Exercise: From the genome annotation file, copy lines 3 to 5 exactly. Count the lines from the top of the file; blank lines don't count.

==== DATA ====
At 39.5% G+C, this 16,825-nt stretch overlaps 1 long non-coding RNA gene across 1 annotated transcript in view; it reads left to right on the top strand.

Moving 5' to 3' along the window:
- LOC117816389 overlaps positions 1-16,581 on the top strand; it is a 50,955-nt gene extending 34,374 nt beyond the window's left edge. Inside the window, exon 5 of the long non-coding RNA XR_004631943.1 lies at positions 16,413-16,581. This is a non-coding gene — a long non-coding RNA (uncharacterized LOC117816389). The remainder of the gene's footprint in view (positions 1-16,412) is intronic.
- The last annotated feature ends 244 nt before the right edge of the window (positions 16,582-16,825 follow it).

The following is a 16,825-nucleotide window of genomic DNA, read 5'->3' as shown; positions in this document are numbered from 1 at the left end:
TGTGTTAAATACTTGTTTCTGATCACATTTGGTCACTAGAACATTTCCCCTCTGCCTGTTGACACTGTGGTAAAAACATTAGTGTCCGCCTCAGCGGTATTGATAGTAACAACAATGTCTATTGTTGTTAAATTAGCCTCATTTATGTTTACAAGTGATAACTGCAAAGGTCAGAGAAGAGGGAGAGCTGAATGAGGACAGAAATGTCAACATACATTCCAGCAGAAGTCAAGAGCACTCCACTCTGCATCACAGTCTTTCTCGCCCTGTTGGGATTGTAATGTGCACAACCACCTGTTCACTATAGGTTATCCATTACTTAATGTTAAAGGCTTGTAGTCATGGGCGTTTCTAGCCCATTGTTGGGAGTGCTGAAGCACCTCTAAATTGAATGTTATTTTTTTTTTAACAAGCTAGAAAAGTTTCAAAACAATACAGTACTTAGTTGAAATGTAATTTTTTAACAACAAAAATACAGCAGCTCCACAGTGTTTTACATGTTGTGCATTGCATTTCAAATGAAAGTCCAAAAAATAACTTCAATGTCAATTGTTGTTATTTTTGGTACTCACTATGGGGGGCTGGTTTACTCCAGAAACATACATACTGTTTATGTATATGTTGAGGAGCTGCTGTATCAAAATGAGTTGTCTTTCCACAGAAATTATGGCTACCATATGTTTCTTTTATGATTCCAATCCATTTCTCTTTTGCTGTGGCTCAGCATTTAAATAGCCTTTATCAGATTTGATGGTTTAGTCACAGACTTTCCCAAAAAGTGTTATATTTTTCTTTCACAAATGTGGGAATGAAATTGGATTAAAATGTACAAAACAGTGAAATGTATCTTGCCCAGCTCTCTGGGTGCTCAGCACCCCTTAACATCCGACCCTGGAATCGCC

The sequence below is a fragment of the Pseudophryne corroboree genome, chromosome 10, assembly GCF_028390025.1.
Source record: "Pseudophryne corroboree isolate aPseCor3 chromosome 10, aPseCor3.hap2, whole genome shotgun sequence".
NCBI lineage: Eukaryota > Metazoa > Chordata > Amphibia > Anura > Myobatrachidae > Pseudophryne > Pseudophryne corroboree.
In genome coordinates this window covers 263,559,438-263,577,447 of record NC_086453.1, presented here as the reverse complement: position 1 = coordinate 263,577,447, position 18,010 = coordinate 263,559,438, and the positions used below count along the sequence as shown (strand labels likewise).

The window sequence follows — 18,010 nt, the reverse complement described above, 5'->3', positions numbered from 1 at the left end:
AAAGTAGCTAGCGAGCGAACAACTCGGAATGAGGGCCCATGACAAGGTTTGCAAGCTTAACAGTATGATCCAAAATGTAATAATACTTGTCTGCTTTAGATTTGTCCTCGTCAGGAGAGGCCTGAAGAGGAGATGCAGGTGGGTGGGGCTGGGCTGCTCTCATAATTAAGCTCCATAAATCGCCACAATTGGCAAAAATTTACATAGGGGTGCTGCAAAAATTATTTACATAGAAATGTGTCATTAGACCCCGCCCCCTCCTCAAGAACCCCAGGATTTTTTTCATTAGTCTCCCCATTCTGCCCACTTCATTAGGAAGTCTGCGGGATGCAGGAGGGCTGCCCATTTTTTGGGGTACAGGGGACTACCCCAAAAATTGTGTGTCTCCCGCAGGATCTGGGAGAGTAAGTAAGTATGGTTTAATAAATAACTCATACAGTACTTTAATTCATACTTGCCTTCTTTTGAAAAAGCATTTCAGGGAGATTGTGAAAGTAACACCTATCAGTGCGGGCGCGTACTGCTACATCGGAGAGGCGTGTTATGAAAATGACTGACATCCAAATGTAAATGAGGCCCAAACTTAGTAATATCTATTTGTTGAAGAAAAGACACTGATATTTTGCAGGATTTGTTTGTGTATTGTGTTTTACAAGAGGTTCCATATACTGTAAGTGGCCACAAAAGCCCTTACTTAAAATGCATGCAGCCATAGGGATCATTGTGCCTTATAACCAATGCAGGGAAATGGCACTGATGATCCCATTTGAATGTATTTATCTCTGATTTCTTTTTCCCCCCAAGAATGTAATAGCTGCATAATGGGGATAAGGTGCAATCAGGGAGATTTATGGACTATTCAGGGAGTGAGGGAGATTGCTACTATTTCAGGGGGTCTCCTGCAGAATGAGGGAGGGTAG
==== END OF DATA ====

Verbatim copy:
- LOC117816389 overlaps positions 1-16,581 on the top strand; it is a 50,955-nt gene extending 34,374 nt beyond the window's left edge. Inside the window, exon 5 of the long non-coding RNA XR_004631943.1 lies at positions 16,413-16,581. This is a non-coding gene — a long non-coding RNA (uncharacterized LOC117816389). The remainder of the gene's footprint in view (positions 1-16,412) is intronic.
- The last annotated feature ends 244 nt before the right edge of the window (positions 16,582-16,825 follow it).

The following is a 16,825-nucleotide window of genomic DNA, read 5'->3' as shown; positions in this document are numbered from 1 at the left end: